As mentioned, the court sided with the bankruptcy administrator, concluding that the credit bid was included in the term “disbursements” and that the debtor was required to pay a quarterly fee of $30,000. In reaching this conclusion, the court first looked to Black’s Law Dictionary and Merriam-Webster’s Dictionary & Thesaurus for the word’s ordinary, contemporary common meaning. Black’s defined “disbursement” as “the act of paying out money, commonly . . . in settlement of a debt or account payable,” and Merriam-Webster’s defined the word as “the act of disbursing” or “funds paid out.”
With these definitions in mind, the court turned to the Bankruptcy Code, specifically, sections 326(a) and 543(a). Section 326(a), which sets the limits placed on the compensation of chapter 7 and chapter 11 trustees, focuses on “moneys disbursed,” and the court reasoned that use of the word “moneys” circumscribes the word “disbursed” and suggests that “disbursements” applies to more than money. The court found similar support in section 543(a), which prohibits a custodian with knowledge of the commencement of the debtor’s case from making “any disbursement from,” among other things, “offspring,” which the court concluded was plainly broader than the disbursement of money.
Citing cases from several jurisdictions, the court also recognized that, for the purposes of calculating quarterly fees under 28 U.S.C. § 1930(a)(6), “disbursements” had been interpreted broadly to include all payments whether made directly by the debtor or by a third party on the debtor’s behalf.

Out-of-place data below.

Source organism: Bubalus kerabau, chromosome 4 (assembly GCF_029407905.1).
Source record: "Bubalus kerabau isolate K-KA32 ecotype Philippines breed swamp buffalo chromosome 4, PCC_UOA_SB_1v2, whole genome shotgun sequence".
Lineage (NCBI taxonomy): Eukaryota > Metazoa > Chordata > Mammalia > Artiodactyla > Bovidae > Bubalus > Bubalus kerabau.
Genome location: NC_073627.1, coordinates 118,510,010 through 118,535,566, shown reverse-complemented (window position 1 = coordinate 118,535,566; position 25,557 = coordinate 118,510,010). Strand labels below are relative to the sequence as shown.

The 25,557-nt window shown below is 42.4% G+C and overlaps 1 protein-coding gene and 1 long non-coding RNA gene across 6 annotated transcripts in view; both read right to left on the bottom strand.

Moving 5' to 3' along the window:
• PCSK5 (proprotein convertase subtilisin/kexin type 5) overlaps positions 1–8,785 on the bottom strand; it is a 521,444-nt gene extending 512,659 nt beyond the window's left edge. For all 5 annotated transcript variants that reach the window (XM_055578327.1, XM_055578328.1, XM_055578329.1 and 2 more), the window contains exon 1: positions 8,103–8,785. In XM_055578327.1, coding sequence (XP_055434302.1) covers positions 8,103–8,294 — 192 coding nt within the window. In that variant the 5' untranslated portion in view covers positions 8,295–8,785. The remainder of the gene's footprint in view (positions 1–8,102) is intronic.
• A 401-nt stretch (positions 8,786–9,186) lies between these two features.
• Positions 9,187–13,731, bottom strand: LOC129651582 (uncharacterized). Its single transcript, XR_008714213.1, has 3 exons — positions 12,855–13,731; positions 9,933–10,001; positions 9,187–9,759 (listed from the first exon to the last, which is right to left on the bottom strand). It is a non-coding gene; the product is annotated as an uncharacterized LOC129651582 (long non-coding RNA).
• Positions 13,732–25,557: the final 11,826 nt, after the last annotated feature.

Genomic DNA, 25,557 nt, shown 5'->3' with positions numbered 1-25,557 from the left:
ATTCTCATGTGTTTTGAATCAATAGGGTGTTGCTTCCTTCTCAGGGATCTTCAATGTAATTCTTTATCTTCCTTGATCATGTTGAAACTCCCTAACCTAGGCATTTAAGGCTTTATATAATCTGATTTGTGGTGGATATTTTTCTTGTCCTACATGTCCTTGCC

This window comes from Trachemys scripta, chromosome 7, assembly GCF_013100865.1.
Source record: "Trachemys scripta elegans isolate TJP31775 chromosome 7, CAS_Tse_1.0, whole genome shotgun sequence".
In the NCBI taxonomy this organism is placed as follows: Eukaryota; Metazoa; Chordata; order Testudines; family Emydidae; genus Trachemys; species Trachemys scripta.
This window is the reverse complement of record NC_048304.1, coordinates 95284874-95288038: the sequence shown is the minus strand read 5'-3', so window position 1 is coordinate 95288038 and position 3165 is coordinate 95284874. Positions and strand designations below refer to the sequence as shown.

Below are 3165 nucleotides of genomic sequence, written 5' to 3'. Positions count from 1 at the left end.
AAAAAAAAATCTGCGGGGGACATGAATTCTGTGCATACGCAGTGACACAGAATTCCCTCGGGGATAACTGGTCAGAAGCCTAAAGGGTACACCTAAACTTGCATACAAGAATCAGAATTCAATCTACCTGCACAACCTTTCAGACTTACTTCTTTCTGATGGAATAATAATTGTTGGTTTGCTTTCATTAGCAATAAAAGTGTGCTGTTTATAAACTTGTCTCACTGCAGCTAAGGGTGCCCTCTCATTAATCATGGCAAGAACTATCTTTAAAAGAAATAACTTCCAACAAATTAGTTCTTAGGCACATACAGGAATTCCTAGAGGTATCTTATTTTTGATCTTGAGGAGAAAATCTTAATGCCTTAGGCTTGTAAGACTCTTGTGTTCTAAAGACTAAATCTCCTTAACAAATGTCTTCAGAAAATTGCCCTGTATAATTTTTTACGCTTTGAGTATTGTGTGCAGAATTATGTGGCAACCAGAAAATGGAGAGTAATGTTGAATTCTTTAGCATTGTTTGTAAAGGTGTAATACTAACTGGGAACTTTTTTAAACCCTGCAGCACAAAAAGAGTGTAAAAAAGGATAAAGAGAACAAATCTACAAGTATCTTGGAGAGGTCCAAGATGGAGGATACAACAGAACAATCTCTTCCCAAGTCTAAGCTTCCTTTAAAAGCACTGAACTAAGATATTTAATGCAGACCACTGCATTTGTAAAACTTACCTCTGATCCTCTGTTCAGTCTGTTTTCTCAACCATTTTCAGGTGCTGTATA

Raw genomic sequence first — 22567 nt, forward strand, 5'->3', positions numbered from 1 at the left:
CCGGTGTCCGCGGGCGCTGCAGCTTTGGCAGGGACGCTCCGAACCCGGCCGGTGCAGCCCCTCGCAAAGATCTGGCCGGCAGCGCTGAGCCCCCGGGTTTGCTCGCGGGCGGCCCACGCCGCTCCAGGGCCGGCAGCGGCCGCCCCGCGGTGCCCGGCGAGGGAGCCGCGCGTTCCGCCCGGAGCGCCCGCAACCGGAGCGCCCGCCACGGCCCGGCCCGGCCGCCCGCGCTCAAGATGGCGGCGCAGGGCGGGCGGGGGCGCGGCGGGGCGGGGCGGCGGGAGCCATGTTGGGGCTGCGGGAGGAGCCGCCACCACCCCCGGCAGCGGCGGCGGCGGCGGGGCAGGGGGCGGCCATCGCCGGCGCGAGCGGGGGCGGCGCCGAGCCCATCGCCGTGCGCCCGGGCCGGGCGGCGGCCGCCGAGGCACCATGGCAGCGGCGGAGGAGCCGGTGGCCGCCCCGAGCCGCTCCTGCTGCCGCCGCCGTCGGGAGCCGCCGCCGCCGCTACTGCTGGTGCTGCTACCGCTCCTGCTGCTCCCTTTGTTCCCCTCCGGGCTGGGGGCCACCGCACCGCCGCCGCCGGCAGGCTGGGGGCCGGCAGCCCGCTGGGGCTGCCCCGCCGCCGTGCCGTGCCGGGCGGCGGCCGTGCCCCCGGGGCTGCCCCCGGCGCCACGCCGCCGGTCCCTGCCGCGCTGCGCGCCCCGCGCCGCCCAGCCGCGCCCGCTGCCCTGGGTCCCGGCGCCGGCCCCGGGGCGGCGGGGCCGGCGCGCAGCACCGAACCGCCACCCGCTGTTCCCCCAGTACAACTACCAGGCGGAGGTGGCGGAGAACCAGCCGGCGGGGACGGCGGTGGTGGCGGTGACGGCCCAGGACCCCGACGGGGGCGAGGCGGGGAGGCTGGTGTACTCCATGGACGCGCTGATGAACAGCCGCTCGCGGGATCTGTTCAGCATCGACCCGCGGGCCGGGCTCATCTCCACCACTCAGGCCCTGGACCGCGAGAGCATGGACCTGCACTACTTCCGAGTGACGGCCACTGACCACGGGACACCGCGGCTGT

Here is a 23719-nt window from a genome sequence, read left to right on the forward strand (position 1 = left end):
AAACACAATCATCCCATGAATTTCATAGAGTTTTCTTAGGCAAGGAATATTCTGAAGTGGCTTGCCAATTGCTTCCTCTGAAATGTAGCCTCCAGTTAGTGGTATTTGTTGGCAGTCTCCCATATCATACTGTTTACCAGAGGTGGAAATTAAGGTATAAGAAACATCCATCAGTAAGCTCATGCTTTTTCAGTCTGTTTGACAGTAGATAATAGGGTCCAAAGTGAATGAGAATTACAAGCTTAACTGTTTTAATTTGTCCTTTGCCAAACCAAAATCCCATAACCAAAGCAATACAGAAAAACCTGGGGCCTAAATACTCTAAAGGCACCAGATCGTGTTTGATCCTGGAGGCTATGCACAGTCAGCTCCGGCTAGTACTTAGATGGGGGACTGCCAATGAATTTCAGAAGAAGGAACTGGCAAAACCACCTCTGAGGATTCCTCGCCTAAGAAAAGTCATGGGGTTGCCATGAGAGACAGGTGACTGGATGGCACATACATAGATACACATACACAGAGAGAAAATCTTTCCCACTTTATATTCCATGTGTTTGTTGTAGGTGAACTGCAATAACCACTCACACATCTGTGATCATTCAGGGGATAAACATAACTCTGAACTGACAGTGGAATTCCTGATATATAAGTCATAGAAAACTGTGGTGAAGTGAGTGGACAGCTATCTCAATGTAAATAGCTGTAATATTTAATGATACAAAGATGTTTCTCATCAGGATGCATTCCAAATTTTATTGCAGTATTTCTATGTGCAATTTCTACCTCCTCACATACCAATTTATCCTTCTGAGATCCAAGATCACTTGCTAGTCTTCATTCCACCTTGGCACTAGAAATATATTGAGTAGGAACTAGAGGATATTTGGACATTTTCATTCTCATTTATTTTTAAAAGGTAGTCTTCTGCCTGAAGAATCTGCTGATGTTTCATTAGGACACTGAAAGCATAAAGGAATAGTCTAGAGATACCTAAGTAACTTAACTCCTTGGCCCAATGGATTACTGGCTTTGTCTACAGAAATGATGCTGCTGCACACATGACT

Ultimately, the court reasoned that the Congressional purpose behind 28 U.S.C. § 1930(a)(6) required it to conclude that the credit bid was a “disbursement.” The court recognized that 28 U.S.C. § 1930(a)(6) was established as a “revenue-generating mechanism” used to fund the United States Trustee Program by imposing a user tax on debtors in the bankruptcy system, and that the Supreme Court had recently reaffirmed a secured creditor’s ability to credit bid and, thus, purchase its collateral without committing additional cash. Thus, the sale of the mixed-use building via credit bid must have been a “disbursement” because a purchase of assets by credit bid “is the equivalent of a cash purchase.” The court reassured itself by citing to additional cases that found “a wide range of payments to constitute disbursements for purposes of calculating quarterly fees, including those where sale proceeds were utilized to retire existing debt.”
There are two big takeaways from WM Six Forks. First, in calculating quarterly fees payable to a bankruptcy administrator or the United States Trustee, debtors must be mindful of all transactions that could be considered “disbursements,” especially those sales involving credit bids. Second, and more generally, every practitioner should pay special attention to the specific words (and their meanings) used in written sources such as statutes, agreements, court decisions, and pleadings. The outcome of your next case might depend on it.